At the end, one small comment about semantics:
I would try to avoid calling this “license clearing information” (even with “(clearing)” in brackets), as clearing is always linked to an existing policy. And this might differ from company to company quite a lot. License A might be totally fine for company X whereas it is a total no-go for company Y.
I’d go with “licensing information” or “licensing definitions” or something similar.


Hi every one,

I was on vacation, so sorry for the delated response.

As @mgruhler mentioned, there are some topics, which are related to our discourse:

  • Bring the license information into the packages for ROS1
  • Discuss and establish a (license information) baseline for ROS2
  • Define a good practice about how to specify licensing and copyright information in ROS packages

Within this thread, I would like to focus on the first issue.

The easy way would be to create an issue and a belonging pull request to add the license info file for each package.

This might be a good solution if we just want do some try outs for some packages, to see if and how the license information file will be accepted and handled by the community.

Maybe there is also a “process” if changes will affect many packages, which I am not aware of.

-> If you know any additional option please write it down here.

At least it would be helpful if the package maintainers are informed about such a change. And if the approach is agreed by the quality assurance group.

I think it is important to bring the license information at right place before the topic will lose its momentum. :slightly_smiling_face:

For the topics about the ROS2 and the how to specify licensing and copyright information we can set up another discourse in parallel.

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Within this thread, I would like to focus on the first issue.

  • Bring the license information into the packages for ROS1

Totally fine for me. Then, I think you are pretty much set already:

The easy way would be to create an issue and a belonging pull request to add the license info file for each package.

This is the go-to option. Everything else seems overkill or too complicated. I’d also suggest to only target melodic and noetic dev branches and ignore the rest.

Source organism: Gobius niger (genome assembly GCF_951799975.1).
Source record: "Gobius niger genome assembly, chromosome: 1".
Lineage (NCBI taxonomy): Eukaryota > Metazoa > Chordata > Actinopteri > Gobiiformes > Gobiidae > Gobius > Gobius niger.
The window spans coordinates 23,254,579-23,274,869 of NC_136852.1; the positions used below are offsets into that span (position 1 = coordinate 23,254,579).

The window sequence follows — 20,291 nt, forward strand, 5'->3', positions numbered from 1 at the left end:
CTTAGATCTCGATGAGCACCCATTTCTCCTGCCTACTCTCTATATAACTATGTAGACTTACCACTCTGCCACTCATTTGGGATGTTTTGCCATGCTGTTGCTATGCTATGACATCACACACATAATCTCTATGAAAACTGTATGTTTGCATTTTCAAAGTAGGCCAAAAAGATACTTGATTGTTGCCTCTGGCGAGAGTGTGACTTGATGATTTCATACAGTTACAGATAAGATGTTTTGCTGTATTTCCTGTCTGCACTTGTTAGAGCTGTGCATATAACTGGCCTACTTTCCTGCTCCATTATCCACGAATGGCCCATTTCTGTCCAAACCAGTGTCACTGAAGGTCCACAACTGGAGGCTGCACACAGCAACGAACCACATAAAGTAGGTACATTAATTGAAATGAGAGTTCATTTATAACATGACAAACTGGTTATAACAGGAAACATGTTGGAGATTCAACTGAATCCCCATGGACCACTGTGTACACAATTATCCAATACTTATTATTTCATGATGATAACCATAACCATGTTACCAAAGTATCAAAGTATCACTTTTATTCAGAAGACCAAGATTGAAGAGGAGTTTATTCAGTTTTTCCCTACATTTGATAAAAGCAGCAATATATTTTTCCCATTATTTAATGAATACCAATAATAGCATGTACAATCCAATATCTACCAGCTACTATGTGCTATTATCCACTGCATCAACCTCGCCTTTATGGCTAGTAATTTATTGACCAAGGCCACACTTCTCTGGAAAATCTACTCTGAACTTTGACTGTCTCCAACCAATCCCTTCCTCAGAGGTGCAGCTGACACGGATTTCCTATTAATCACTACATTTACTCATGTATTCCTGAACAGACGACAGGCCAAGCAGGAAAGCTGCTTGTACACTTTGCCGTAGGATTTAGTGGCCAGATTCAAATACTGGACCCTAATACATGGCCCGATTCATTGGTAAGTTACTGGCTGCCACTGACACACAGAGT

At least it would be helpful if the package maintainers are informed about such a change. And if the approach is agreed by the quality assurance group.

This is vital in getting any traction. Involve OSRF and the quality assurance group. They need to be on board. The rest of the maintainers might much more easily follow once this is set up for the ROS core packages…
If you can get this to land in ros/ros and ros/ros_comm, I’d already consider this a success. The rest would then “only” be replication of whatever happend to those repos (granted, much work and probably quite a few discussions).

You should probably present this (one of) the next Quality Assurance Working Group Meetings. Next happens to be on October 1st :slight_smile: October Quality Assurance Meeting Thursday, October 1st 2020 :jack_o_lantern:

Would be much appreciated, but I guess you should talk to the OSRF/QA-Working Group first…

The topic was presented to the QAWG during the October meeting and I gave a short insight into the current status of our discourse.

A first report for the ros_comm-noetic-devel is available.
I allocated licenses to 652 files and circa 45 files are unclear and have to be discussed.

Is someone able to perform a review of the report?
If so, please contact me, because there might be some steps to reduce the review effort.

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@ArneF What do you expect from a review? I.e. could you clarify what a review should look like and (roughly, no details) what steps you’d think are necessary?

For around 550 files the license allocations have been done by the tool. For these file a spot check, if the correct license is allocated, should be done. For the other 100 files the license allocation was done manualy. For these files every license allocation should be checked. (At least during the first reviews)
Unfortunately until now I have not figured out how to tag manual and automated license allocation in the report. :frowning:
The 45 files with unclear license situation have to be discussed later, because they might also need input from the maintainer or author.